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Re: Compromised system - still ok?

Some interesting points raised by Alvin.

On the other hand, run rkhunter after updating its lists & chkrootrit.
See what they have to say about your system, but also watch out for false
positives due to back-ported security patches (mostly for openssl, ssh,
..) in Debian.

(step 1)
If the machine is not critical, given the fact that you seem to have
noticed the compromise rather early on and that your firewall blocked
traffic to the telnetserver, you could invest some extra time in checking
md5sums of important files (again rkhunter & chkrootkit can help a bit
here ), close the security hole and reboot to your new kernel.
But before doing so, check your logfiles. Are you missing information for
some days from a while ago? Or missing complete logfiles/days?
Probably the attacker(s) had access to the box before - and long before
you noticed - so they concealed their traces, and then you should go to
step 2 without hesitation.
Watch for suspicious traffic going to and from the box for a while, then
forget about it.

(step 2)
If the machine is really important or serving important data, check the
integrity of the data, back it up and take no chances but reinstall the
box from scratch.

Good luck.


Under capitalism, man exploits man.
Under communism, it's just the opposite.

> On Mon, 7 Feb 2005, Geoff Crompton wrote:
>> >>You were rooted, you should reinstall.  It's not worth risking that he
>> >>left something that you didn't find.
> <my opinion>
> "reinstalling" is the equivalent of a "script kiddie" and probably lower
> in skill level of the script kiddie
> </opinion>
> see below for reasons if one cares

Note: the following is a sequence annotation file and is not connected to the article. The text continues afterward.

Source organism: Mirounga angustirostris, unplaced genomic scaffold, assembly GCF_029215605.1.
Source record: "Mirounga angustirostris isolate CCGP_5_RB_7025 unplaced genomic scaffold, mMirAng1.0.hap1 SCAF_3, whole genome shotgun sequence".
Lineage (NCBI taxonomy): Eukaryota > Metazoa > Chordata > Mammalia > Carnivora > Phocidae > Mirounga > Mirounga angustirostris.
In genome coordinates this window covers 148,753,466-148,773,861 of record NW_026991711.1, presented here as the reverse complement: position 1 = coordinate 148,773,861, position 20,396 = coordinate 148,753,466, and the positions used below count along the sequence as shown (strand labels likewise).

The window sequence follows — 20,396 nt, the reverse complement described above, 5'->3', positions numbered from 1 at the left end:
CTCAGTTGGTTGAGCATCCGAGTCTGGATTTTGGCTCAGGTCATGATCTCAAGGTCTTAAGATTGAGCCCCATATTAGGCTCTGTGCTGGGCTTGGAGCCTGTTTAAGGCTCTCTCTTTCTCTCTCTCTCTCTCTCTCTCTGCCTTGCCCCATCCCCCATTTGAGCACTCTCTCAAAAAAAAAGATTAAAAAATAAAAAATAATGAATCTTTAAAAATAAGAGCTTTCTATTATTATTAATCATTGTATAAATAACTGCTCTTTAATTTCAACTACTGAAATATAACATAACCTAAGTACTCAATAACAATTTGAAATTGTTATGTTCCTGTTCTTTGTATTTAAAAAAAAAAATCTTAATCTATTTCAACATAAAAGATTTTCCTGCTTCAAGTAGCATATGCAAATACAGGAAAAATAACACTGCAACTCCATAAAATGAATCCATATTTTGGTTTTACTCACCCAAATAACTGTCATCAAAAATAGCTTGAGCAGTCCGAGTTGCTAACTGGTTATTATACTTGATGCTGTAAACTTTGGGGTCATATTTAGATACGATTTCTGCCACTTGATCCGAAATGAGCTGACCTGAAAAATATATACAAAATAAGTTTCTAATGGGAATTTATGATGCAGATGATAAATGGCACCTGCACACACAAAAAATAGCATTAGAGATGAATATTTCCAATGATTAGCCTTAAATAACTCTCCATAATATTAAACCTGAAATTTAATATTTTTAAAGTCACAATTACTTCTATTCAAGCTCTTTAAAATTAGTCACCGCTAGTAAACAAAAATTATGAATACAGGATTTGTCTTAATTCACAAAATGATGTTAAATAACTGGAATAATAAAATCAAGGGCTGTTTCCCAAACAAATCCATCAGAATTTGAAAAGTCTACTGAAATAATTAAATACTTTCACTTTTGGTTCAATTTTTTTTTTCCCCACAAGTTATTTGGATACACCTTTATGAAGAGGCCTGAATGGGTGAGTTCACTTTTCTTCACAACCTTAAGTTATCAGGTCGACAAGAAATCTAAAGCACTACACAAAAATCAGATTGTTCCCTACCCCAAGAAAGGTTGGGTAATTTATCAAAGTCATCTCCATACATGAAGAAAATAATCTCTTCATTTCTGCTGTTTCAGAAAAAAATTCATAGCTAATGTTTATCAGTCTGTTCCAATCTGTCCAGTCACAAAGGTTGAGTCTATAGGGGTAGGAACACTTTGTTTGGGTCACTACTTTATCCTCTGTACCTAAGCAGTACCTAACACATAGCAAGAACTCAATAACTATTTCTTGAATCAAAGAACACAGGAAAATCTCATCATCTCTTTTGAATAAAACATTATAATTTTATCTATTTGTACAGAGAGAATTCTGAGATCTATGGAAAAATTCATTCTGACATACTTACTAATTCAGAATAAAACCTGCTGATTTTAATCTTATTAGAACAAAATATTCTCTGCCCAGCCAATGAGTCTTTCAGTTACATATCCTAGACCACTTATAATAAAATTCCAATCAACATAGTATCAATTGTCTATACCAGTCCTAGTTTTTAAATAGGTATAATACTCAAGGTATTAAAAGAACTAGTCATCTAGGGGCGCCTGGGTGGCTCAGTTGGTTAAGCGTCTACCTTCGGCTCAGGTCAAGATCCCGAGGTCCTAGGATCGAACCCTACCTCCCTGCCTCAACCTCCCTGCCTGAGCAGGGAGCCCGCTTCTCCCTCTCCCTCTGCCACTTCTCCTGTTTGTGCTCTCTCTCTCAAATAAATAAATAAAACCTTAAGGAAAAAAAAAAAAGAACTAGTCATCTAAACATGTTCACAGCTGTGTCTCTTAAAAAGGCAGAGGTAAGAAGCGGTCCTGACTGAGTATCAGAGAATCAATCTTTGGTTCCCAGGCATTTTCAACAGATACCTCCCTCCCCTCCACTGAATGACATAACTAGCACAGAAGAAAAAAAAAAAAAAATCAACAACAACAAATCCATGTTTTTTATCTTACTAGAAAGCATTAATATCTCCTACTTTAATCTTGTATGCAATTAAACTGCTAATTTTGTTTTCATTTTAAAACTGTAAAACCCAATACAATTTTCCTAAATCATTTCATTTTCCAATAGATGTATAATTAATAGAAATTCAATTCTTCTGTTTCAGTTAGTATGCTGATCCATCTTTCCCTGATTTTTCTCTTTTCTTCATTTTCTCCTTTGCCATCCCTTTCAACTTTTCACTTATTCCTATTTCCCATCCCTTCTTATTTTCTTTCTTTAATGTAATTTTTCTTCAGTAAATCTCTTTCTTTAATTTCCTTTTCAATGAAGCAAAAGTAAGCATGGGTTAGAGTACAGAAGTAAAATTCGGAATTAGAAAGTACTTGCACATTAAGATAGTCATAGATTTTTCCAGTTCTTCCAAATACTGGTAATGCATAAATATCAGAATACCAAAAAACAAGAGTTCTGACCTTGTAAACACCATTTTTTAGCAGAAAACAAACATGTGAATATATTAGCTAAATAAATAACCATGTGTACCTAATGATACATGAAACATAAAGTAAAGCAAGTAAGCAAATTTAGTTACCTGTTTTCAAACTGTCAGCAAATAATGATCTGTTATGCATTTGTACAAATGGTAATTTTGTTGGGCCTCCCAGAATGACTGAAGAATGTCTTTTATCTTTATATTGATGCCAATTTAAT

>> > I see no evidence at all of being rooted, or even hints thereto. Yes,
>> > the backup account was compromized. It looks like there were quite
>> some
>> > security measures in place, try to look hard for any attempt to kernel
>> > exploit or otherwise local exploit, and think about what files this
>> > backup account had access to. Of course, importance of the system
>> > matters too, if you were the NSA or something, I'd definitely
>> reinstall,
>> > however, if you're not THAT paranoid, I think you can do with locking
>> > down backup account, checking all files writeable by backup (all files
>> > with recent ctime?), and places like /var/tmp, /tmp, etc.
> nsa and other 3-letter agencies will probably find out:
> 	- where the cracker came from
> 	- what else the cracker did on the suspect box
> 	- what other machines the cracker tried to access inside the
> 	network and what other files were changed on other servers
> 	- how they got in and repoduce how they got in
> 	- come to your door step and serve a warrant if
> 	one broke into a "secret" machine
> 	- are there automated jobs that run at fixed times or
> 	whenver you do something
> 	- how long have they been in the system before you noticed
> 	and sometimes they are in there for weeks or months before
> 	you start to notice because they started to use the cracked box
> 	- is the backup clean or is it suspect too
> 	- what files the cracker changed
> 	- what files the cracker added
> 	- .. on and on ..
> you can reinstall AFTER you can answer all the above questions